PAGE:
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Blending the Old and New

Each month, we post a series of blogs around a common topic. This month, Kate Morrison is curating a series featuring reflections on Advent and Christmas from our 2018 National Gathering workshop and post-Gathering seminar leaders. Over the course of the month, we’ll hear what this season means to them through stories, memories, and favorite traditions – and how they see the themes of Advent connecting with the work of NEXT Church. We invite you to share your own memories and stories on Facebook and Twitter!

Editor’s note: MaryAnn is co-leading a post-Gathering seminar (a 24-hour opportunity to dig deeper into a topic, new this year!) called “Manna for the People: Cultivating Creative Resources for Worship in the Wilderness.” It will take place from Wednesday afternoon through Thursday morning following the 2018 National Gathering. Learn more and register

by MaryAnn McKibben Dana

Some holiday traditions, you’re born into.
Others, you stumble your way towards.
And some, you marry into.

My most steadfast Advent tradition falls in the last category. When Robert and I were dating, I visited his family one Christmas. On Christmas Eve morning, we all gathered in the dining room, with sticky rolls on the table and the stereo tuned to NPR, for the annual Festival of Nine Lessons and Carols, broadcast from Kings College, Cambridge, England.

I was no stranger to choral music, having sung in various ensembles while at Rice University. And for many people, a service of lessons and carols is nothing particularly novel. But I grew up Southern Baptist, and our family had also dabbled in non-denominational services, so the formal simplicity of the service’s liturgy was unfamiliar to me — scripture and song, scripture and song, beginning with Genesis 3 and concluding with John 1, interspersed with music, and capped with a single bidding prayer.

From the first notes of a single chorister singing “Once in Royal David’s City,” I knew I was in for something special. I would later learn that the boys in the choir don’t know ahead of time who will receive the honor of singing that first solo verse, which is heard by millions of people around the world. When the time comes to begin the service, the director lets the congregational chatter subside into a hush, gives the pitch, and points to one child: You.

Years later in seminary I would learn the idea, attributed to Kierkegaard, that the congregation is not the audience of worship, but an active participant; the audience is God. Choosing a chorister on the spur of the moment seems to enflesh this idea that worship is not a performance—not the result of a series of auditions for the “best” voice — but an offering to God.

Now, some twenty-five years later, that boyfriend whose family included me in their Christmas tradition has become my husband, and we have three children of our own. They hang in there pretty well with the broadcast, or at least the first 30-45 minutes, until their attention drifts to books, comics, or other quiet (!) pursuits.

We have continued to celebrate Christmas Eve with Kings College — except when Christmas Eve is on a Sunday, as it is this year. (Our family may still gather around the dining-room table that morning, however — one of the advantages of being a free-range pastor. We’ll see you that night for the candles.)

Like many traditions, the broadcast of the service of lessons and carols is a blend of old and new. The liturgy and choice of readings remain the same, and after more than two decades of tuning in, I am starting to recognize choral pieces that have made multiple appearances. The choir continues to hew to tradition in not allowing female singers, though there is usually at least one female reader of scripture. This traditionalism rankles, of course. But like many things in the church, I make my peace with it for the sake of the deep gifts I receive from it, while still hoping and yearning for change.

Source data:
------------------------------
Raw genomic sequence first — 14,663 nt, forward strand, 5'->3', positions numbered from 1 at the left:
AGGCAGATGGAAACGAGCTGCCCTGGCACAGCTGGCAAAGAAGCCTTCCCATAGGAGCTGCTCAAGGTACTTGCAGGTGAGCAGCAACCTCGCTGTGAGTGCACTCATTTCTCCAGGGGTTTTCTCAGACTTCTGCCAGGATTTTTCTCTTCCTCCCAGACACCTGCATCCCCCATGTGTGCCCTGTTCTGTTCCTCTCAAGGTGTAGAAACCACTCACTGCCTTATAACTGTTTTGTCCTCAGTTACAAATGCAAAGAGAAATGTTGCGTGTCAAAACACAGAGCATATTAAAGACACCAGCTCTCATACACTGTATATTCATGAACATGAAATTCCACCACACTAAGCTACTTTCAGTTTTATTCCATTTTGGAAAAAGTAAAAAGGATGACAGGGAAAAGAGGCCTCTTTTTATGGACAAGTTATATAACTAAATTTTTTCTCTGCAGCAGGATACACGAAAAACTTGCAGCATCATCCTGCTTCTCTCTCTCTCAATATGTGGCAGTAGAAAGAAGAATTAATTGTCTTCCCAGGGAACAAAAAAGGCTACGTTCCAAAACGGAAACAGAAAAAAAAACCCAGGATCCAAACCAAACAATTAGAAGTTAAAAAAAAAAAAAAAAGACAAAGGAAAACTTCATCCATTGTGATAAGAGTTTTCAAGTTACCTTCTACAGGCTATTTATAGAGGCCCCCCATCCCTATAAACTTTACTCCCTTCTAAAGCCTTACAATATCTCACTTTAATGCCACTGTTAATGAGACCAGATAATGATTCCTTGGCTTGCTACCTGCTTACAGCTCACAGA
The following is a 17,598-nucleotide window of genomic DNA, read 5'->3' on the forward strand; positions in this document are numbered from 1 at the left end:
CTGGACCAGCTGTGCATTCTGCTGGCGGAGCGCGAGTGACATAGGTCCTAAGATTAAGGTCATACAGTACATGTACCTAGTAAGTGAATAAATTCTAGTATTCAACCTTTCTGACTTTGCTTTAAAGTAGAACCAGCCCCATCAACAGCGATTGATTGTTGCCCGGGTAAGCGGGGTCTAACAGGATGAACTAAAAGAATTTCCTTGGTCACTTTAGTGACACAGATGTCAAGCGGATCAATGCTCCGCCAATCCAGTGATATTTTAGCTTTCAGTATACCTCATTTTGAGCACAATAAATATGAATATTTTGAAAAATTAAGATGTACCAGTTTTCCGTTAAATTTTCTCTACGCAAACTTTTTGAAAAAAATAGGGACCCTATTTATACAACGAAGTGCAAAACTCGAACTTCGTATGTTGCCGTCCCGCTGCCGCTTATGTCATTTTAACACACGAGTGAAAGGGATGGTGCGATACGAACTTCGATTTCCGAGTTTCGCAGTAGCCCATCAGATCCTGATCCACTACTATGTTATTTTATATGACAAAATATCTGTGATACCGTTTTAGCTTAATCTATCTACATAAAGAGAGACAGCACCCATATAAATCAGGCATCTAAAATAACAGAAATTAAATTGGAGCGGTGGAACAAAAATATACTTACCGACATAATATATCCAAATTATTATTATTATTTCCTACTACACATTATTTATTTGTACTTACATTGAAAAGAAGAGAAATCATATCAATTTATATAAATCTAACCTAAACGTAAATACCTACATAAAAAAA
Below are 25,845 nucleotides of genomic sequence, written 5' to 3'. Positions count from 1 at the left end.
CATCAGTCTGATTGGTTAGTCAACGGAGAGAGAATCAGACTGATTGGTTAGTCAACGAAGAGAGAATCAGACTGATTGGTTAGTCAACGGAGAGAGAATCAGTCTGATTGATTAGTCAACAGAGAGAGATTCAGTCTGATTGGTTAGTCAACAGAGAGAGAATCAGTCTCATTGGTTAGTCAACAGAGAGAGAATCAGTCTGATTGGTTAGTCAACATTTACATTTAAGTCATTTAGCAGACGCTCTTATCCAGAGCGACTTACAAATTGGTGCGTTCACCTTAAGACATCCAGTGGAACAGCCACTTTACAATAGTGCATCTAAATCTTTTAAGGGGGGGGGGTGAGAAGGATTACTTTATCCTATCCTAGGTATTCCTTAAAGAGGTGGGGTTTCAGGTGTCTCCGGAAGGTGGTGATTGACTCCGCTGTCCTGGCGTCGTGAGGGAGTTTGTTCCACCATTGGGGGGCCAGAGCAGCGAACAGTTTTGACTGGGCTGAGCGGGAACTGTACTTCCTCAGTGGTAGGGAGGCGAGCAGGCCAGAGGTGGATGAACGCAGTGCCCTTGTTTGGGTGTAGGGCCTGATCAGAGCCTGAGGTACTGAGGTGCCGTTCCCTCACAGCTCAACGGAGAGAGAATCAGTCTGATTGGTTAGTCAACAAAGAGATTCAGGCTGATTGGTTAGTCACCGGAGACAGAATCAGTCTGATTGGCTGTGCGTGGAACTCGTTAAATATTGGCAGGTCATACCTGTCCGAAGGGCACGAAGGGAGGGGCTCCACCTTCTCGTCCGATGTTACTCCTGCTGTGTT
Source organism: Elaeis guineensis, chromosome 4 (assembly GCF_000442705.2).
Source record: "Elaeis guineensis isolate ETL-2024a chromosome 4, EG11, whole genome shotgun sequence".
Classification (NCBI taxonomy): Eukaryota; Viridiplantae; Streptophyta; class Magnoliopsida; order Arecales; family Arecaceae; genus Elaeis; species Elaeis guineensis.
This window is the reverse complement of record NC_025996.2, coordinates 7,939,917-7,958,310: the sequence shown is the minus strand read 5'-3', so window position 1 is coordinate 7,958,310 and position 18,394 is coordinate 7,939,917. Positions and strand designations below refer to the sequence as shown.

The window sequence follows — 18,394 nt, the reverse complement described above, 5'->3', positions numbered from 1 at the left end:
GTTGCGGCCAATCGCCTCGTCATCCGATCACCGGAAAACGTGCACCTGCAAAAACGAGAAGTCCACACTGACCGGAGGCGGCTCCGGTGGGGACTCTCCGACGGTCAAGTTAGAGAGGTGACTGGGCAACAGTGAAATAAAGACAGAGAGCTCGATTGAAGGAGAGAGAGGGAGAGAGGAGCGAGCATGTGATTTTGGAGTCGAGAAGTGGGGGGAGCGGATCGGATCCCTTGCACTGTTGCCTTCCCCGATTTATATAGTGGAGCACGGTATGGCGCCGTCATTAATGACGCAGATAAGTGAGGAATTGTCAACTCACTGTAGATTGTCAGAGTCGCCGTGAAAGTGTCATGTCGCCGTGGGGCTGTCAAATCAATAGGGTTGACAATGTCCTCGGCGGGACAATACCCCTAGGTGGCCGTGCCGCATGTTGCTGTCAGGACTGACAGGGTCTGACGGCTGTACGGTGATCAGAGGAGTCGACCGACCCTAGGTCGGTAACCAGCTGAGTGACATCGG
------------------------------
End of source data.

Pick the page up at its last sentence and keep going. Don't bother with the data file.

Other elements of the listening experience have changed — we now stream the broadcast online, and have been known to text other family members as we listen “together.” It was particularly special to tune in two years ago, when members of Robert’s family were in the congregation in Cambridge, a longtime dream made real.

Many of us who listen each year know the bidding prayer by heart, and feel a special stirring at this line:

Lastly, let us remember before God all those who rejoice with us, but on another shore and in a greater light… that number which no man [sic] can number, with whom, in this Lord Jesus, we forevermore are one.

When I first heard those words, I appreciate the line as poetry. Now, I know countless beloved people who have journeyed to that shore, and I remember and give thanks for all of them. The line takes on new resonance year by year.

The blending of old and new feels like the embodiment of NEXT Church. At our best, NEXT Church seeks to translate an old, old story and timeless truth for a new context and culture. The Festival of Nine Lessons and Carols, stodgy in its own way, has nonetheless stood the test of time for many people. Next year will be the 100th anniversary of its first broadcast. I think about a world still reeling from a global war in 1918, listening for strains of hope in the words from Isaiah and Luke, Genesis and John. The broadcast persisted even during another world war, when the location of the service was omitted for security reasons. It persists still, in a world yearning for the promise of Christ’s incarnation to be real once again.


MaryAnn McKibben is a writer, speaker, ministry/leadership coach, and outgoing member of NEXT Church’s strategy team. She has been listening to Christmas music since the week before Thanksgiving without apology.

We Need a Little Christmas, Right This Very Minute: On Singing Christmas Carols During Advent

by MaryAnn McKibben Dana

One of the gifts of being in the NEXT Church is the opportunity to examine everything—literally everything—we do as people of God, to see whether our practices are still a faithful witness to Christ in the 21st century.

One of the challenges of being in the NEXT Church is… the very same thing.

I have thought for many years about the church’s observance of Advent—those four weeks leading up to Christmas. Don’t get me wrong, I get the importance of Advent themes. Spiritual preparation helps us not get carried away in a wave of kitschy detritus and overconsumption. There’s something important about not jumping the gun. There’s something lovely in letting the moment ripen. In an instant gratification culture, the discipline of waiting and watching could not be more vital.